Newell: Portland fracas reveals difference between "homeland" and "domestic" security

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The Heritage Foundation has published a piece by Jim Carafano titled “The Portland Predicament: Walking the Line Between Homeland and Domestic Security.” Newell invited Carafano onto the program Thursday morning to discuss the piece. Carafano is the Heritage Foundation’s leading expert in national security and foreign policy.“As someone that was in law enforcement for 40 years, I was really curious about this distinction you were making between ‘homeland’ and ‘domestic’ security and the history of the same in the United States, comparing it to Europe. How can we simplify that difference?” Newell asked.  

“Homeland security is really an extension of national security, of protecting the inside from the outside,” Carafano said. “Bad guys are trying to get in and do bad things - you think about tampering in elections, terrorists coming to the United States. We had to create some kind of domestic security architecture, and even though we try to do law enforcement at the state and local level, over time we saw the need for national jurisdictions, which gave rise to the FBI and everything else.  Now, we can’t have two FBIs, one that deals with national security and one that deals with interstate crime, so we have one that does both. That’s where the merger between foreign and domestic security comes in. There are two fundamental reasons why Federal law enforcement shows up in our communities - one, they’re enforcing Federal law. If Federal laws are being violated, it’s up to the Federal government to go in and enforce them. The other reason is we have situations where city and local law enforcement is overwhelmed, and Federal assistance is needed. The reason I wanted to map that out is that when people look at the Federal presence in Portland as an occupying force, the reality is that what the Department of Homeland Security did is completely consistent with its authority under the law.”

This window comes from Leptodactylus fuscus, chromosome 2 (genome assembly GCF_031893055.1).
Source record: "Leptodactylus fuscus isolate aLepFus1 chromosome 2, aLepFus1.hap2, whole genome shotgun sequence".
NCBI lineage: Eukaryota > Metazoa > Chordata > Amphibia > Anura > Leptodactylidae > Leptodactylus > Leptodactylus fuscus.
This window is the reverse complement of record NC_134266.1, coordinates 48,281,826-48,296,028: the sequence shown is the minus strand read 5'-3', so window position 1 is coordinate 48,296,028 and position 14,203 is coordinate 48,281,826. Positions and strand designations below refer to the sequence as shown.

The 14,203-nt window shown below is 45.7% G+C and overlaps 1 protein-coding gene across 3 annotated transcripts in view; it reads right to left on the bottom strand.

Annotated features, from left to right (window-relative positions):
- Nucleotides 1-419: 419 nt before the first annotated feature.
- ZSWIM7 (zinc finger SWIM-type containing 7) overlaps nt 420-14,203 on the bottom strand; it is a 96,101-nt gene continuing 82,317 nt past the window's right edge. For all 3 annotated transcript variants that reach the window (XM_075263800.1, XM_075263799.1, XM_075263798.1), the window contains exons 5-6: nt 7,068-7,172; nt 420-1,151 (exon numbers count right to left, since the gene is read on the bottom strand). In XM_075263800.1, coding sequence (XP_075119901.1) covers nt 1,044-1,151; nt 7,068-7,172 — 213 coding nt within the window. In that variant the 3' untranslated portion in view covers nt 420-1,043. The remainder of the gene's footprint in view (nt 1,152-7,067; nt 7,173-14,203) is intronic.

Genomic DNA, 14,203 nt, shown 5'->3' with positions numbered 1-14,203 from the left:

“It seems like people are trying to blur the lines and perpetuate a story for whatever their political ideology is,” Newell continued. “Obviously the backdrop of the national election on November 3 has a lot to do with it. But the fact is, they had every right to be there, should have been there, waited too long, quite frankly, to supplement the forces that were there early on because they were overwhelmed!”

“The Federal government has jurisdiction and responsibility for the Federal building, but not the surrounding streets and areas,” Carafano replied. “What was happening was that every night, after the protests were petering out, these organized groups would come out and attack the Courthouse. What the Feds told the state was that they had to put a presence there to protect it, and if you’d police the streets around it, they wouldn’t be able to organize these attacks and there will be no need for our presence, and we’ll drawit down.”